Undeterred by criticism, Hale continues to facilitate dialogue between the politicians and environmental groups to reach a consensus. In September, Green Alliance are even running a day long dialogue event on carbon capture and storage which will bring together sworn enemies Greenpeace and E.ON under one roof. The scale and determination of his peacemaking is impressive.
Hale is extremely well placed to unite the voluntary sector with politicians. Prior to becoming director of Green Alliance, he worked as an adviser to the Labour government for several years and before that he chaired Sera, Labour's environmental campaign group. However, do his past links with the Labour party place Green Alliance's independent think tank status in jeopardy?
"Relationships ebb and flow in all walks of life. All think tanks have different relationships with different parties. I left the government because I wanted to speak out and get what we need. We work with all political parties in public and private. Like everyone else we are looking at the issues that would be attractive to a different government."
Hale sees politics as the "biggest strategic challenge" for climate change. So what are his solutions?
"Politicians need to earn trust and they do so by acting in a consistent way and keeping on message. You can't say yes to Climate Change and to Heathrow - you have to have a consistent message. Politicians need to lead by example and if they fail that erodes their credibility and that's something the next government has to crack.
"One big problem is that there is limited power in national governments. The EU is central - from an economic perspective, the larger the market, the more possible to share. Politically it's important not to be unilateral."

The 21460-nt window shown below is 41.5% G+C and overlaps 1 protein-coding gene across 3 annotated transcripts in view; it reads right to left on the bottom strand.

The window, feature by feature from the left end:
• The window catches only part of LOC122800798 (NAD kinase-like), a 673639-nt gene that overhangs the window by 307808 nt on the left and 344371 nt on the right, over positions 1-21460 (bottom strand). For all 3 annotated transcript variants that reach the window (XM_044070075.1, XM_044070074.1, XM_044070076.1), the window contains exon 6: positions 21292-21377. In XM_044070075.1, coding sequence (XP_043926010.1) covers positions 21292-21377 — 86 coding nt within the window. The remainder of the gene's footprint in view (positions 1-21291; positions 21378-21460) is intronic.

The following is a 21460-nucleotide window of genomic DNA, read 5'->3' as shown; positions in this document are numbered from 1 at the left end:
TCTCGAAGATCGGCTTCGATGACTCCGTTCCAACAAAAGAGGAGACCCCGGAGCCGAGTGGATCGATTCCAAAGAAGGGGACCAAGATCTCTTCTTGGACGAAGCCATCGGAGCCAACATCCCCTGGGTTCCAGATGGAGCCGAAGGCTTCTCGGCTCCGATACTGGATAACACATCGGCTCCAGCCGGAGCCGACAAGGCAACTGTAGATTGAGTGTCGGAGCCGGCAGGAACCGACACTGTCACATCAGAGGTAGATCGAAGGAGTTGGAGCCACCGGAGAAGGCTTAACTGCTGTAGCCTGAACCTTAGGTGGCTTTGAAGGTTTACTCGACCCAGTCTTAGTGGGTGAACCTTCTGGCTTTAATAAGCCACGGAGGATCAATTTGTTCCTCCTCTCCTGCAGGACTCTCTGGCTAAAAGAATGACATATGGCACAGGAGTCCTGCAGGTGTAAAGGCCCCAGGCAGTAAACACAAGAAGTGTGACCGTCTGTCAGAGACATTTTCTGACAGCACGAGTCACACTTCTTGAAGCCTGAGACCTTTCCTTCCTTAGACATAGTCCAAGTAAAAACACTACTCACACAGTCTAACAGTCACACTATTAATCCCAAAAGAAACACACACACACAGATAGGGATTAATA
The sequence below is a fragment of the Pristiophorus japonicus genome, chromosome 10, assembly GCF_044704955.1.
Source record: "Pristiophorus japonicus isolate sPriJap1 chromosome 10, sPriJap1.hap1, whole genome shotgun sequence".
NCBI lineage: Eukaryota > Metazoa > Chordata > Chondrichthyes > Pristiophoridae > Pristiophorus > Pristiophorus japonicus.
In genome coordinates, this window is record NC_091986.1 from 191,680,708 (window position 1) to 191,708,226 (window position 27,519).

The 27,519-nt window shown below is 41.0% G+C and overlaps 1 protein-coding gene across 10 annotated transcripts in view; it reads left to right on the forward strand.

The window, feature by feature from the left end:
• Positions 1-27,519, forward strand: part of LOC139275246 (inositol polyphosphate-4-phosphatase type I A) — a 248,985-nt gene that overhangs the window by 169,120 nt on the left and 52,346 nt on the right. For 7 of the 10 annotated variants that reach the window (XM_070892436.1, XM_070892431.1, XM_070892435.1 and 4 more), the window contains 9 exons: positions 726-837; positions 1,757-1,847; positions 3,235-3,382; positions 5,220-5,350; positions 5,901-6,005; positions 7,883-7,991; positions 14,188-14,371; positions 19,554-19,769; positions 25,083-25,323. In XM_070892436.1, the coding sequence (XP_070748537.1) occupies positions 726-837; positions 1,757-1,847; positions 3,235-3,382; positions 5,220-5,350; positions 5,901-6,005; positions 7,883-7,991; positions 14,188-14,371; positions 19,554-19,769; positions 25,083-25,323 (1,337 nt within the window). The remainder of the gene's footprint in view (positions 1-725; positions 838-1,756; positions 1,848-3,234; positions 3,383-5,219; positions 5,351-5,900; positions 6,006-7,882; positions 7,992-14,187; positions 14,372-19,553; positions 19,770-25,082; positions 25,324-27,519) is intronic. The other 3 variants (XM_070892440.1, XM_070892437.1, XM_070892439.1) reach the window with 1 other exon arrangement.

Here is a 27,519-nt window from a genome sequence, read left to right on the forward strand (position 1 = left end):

Perhaps the biggest question is, how does the Green Alliance hope to secure government funding for developing a sustainable economy when the deficit is so high and public services will see unprecedented swingeing cuts in the next decade?
"We will be unashamed of making the positive case for spending on climate change. It requires a big increase on spending. We need to support developing countries more too. We need to think of more imaginative ways for developing countries to make money to invest in climate change. For example, we own quite a few banks at the moment - we could use that to our advantage.
"Politicians need to back targets with spending both at home and internationally after the Copenhagen summit. It's the action that people taken when they get back that will make the difference."
One thing is for sure, Hale will be ready and waiting to hold the politicians to their promises when they return from Copenhagen.
Stephen Hale is currently working on a pamphlet for politicians for Copenhagen. Green Alliance are publishing a joint manifesto on climate change and environmental issues with the Green Standard Coalition before the party conferences in September. The third sector group of the ministerial task force on climate change, the environment and sustainable development is due to publish a set of recommendations for the government in November